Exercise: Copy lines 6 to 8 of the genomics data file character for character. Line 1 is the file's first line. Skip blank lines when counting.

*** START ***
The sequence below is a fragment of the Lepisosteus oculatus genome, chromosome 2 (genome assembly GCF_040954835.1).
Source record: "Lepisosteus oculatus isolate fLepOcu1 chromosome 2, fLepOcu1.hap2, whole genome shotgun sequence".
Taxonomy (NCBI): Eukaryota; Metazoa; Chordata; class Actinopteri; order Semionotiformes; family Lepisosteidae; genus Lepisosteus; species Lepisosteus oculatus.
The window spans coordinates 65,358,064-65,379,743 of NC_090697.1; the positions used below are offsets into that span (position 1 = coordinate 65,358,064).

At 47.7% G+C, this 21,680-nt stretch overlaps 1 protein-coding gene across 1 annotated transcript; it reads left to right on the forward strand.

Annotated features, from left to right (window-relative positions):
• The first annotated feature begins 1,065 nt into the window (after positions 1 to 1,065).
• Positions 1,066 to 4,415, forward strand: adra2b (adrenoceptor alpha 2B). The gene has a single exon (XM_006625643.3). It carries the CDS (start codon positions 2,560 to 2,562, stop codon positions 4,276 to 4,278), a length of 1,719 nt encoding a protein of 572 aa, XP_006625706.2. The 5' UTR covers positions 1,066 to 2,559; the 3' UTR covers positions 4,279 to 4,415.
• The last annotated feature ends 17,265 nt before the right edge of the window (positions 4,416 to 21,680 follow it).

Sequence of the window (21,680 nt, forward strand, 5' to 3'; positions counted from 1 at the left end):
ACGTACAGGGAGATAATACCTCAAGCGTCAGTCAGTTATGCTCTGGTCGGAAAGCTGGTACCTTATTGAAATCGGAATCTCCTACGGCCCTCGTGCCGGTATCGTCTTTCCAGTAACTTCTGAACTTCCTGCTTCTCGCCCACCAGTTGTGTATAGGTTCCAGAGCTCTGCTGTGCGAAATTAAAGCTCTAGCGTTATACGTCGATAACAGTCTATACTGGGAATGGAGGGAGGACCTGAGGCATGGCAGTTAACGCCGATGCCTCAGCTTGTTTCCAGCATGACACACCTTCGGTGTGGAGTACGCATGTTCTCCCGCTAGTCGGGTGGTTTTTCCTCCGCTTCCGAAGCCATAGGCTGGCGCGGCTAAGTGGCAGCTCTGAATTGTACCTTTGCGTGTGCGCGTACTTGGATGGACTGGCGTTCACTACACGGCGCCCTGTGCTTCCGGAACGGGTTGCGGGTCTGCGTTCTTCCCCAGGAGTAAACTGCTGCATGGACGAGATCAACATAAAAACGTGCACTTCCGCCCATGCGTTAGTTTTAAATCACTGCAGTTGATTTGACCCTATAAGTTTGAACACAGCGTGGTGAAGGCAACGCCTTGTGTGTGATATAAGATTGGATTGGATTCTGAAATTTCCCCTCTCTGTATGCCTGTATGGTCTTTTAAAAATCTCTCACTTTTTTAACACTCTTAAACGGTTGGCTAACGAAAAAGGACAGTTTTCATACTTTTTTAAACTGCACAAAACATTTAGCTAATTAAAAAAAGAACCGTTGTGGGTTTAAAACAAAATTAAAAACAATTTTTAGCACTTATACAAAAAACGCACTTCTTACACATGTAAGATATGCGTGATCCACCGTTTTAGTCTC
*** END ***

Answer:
Annotated features, from left to right (window-relative positions):
• The first annotated feature begins 1,065 nt into the window (after positions 1 to 1,065).
• Positions 1,066 to 4,415, forward strand: adra2b (adrenoceptor alpha 2B). The gene has a single exon (XM_006625643.3). It carries the CDS (start codon positions 2,560 to 2,562, stop codon positions 4,276 to 4,278), a length of 1,719 nt encoding a protein of 572 aa, XP_006625706.2. The 5' UTR covers positions 1,066 to 2,559; the 3' UTR covers positions 4,279 to 4,415.